Letter #5: Some users just need Valium

You may want to give Valium to high-strung users, but management should really promote better training to get a handle on issues, according to this letter to the editor.

We recently asked ITKnowledge Exchange members what's on their new year's wish lists for working with end users. Here is one letter to the editor. Click for the complete list of letters.


Member Chippy088 writes: So what would I personally like to see make my job easier?

1. Valium for high-strung users, administered remotely at the touch of a button to stop them interrupting every two minutes to ask, "Is it done yet?"

2. A recorded message that says, "There, there it will be fine, our best engineer is assigned to the fault," for times when you are up to your neck in phone calls from users all reporting the same problem, within in seconds of the fault occurring.

3. Three times the staff we have now, so I can get a two full weeks holiday in the sun.

4. 48 weeks on holiday and four weeks working, instead of the other way round. (Again for the same reason as above, Murphy's law applies in both cases.)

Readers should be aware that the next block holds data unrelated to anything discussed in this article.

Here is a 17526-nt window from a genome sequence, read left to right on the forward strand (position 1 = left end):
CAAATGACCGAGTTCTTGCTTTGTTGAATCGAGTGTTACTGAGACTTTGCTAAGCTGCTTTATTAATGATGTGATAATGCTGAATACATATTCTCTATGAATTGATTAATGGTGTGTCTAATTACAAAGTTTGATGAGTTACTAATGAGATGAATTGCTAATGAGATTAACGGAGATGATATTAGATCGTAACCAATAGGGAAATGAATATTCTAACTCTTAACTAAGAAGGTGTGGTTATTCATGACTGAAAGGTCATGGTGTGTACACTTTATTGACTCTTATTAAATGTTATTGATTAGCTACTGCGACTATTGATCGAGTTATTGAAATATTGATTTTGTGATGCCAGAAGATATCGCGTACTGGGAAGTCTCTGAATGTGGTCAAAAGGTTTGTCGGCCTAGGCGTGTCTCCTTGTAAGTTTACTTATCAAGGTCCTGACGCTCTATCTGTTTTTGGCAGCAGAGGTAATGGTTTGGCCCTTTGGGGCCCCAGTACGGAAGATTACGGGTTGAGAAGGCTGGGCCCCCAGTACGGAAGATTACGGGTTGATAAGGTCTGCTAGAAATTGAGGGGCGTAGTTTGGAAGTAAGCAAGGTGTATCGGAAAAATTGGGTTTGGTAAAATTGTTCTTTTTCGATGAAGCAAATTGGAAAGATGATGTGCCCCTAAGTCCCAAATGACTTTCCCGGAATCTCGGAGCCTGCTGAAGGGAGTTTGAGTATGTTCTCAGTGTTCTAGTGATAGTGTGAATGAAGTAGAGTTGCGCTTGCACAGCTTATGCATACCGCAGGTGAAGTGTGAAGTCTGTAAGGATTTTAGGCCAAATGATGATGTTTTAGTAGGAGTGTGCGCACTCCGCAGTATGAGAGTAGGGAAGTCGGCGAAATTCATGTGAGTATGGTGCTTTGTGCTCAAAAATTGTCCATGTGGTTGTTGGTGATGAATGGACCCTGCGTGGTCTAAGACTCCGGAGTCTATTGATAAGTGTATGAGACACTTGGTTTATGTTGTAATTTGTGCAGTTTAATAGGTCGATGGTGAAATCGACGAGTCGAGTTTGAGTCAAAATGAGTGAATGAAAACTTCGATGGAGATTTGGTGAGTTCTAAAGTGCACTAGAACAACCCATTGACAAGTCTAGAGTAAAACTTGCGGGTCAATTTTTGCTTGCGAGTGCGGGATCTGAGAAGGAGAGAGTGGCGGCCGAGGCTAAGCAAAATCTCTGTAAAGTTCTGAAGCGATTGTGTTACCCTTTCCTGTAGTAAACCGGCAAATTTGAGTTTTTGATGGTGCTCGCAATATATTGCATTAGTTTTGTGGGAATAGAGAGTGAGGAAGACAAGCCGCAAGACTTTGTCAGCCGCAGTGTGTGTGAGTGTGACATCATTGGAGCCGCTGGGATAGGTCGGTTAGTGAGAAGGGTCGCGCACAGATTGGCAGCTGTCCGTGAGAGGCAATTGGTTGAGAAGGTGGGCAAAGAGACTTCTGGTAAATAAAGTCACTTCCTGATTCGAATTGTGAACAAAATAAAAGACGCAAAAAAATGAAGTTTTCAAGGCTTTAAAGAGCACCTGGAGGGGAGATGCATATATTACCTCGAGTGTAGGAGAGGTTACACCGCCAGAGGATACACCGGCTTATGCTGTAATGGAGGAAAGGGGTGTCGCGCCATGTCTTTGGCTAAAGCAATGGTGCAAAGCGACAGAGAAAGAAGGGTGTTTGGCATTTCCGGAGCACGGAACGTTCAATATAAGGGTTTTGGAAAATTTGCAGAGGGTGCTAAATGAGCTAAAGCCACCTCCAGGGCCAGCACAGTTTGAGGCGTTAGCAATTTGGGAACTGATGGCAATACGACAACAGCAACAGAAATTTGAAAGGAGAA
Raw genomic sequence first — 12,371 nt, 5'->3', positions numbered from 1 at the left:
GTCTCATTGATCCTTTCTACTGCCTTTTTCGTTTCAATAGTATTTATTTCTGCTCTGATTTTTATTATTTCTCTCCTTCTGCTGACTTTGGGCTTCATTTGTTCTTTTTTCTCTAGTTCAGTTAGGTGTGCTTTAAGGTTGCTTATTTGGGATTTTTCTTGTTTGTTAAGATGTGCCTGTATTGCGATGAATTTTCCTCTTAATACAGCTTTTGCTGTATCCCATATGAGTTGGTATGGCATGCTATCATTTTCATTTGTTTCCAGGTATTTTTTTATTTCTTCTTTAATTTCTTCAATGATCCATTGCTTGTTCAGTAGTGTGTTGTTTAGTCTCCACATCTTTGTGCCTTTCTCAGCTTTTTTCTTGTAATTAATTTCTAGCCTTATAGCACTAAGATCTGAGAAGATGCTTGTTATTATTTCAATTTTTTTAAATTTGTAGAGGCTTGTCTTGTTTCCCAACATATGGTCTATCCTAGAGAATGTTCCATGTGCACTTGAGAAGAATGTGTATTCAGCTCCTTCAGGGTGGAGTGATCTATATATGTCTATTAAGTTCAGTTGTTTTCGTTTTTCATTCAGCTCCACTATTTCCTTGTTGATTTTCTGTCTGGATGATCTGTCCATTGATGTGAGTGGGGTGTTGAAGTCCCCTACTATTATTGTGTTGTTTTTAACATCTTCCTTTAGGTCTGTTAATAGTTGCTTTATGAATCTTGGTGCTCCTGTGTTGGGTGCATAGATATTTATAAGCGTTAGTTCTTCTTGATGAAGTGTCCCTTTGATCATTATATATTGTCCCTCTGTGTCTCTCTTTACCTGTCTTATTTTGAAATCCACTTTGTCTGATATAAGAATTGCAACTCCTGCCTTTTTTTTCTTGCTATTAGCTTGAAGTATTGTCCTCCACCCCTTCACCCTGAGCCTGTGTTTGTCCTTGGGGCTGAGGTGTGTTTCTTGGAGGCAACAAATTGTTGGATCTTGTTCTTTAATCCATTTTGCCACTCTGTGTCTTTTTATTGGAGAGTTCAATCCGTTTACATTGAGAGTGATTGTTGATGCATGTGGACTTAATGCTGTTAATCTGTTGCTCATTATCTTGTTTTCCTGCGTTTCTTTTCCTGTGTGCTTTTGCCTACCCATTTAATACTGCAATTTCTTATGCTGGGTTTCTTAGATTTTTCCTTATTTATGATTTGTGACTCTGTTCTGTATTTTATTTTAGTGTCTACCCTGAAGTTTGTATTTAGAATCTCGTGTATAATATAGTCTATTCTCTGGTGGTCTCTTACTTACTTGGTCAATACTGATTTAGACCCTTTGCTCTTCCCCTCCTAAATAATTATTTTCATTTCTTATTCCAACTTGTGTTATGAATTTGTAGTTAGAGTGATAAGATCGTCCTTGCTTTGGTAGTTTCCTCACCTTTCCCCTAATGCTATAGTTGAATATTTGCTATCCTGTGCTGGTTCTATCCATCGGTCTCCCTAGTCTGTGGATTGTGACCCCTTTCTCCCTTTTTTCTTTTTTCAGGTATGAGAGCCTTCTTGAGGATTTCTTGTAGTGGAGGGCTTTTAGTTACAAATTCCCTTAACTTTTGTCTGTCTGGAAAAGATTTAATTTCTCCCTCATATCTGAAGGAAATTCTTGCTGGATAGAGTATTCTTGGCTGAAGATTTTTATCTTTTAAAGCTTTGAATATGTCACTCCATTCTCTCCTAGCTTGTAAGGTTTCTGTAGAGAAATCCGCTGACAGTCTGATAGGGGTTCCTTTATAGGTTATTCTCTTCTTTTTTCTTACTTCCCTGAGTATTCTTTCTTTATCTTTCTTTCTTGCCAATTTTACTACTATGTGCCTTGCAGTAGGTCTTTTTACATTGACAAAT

On a more serious note (yes, I was joking) I think section management could be more proactive about how and when to report the problem. 20 users, 20 phone calls -- surely there is some way to notify the rest of the section that the fault has been reported and is being attended to. (An open office architecture, instead of lots of enclosed cubicles, tends to yield fewer phone calls to the help desk. The word gets passed faster.)

We have an MS-Access intranet database of FAQs for each application that we use. It is updated automatically when the help desk resolves any reported problem.

The first question we ask a user is "Have you read the FAQs to see if your problem has already been delt with before?" (No prizes for guessing their immediate responses.) No matter how professional the help desk, each user's problem is earth shattering to them. The more inexperienced the user, the greater the magnitude of the problem.

As we all know, tact and knowledge of the application(s) are necessary for a quick fix. Often user inexperience is the first problem to overcome, which is best rectified by training, training and more training.

In response to the sentence, "Even if those users are quick to blame for every small thing that goes wrong and rarely praise when big things go right," I think that old adage, "No one sees me when I am thirsty, but they all notice me when I'm drunk," sums it up. But that's the nature of our job.

Things are getting better for us DBAs, but we will always be the first in and last out at the end of the day.


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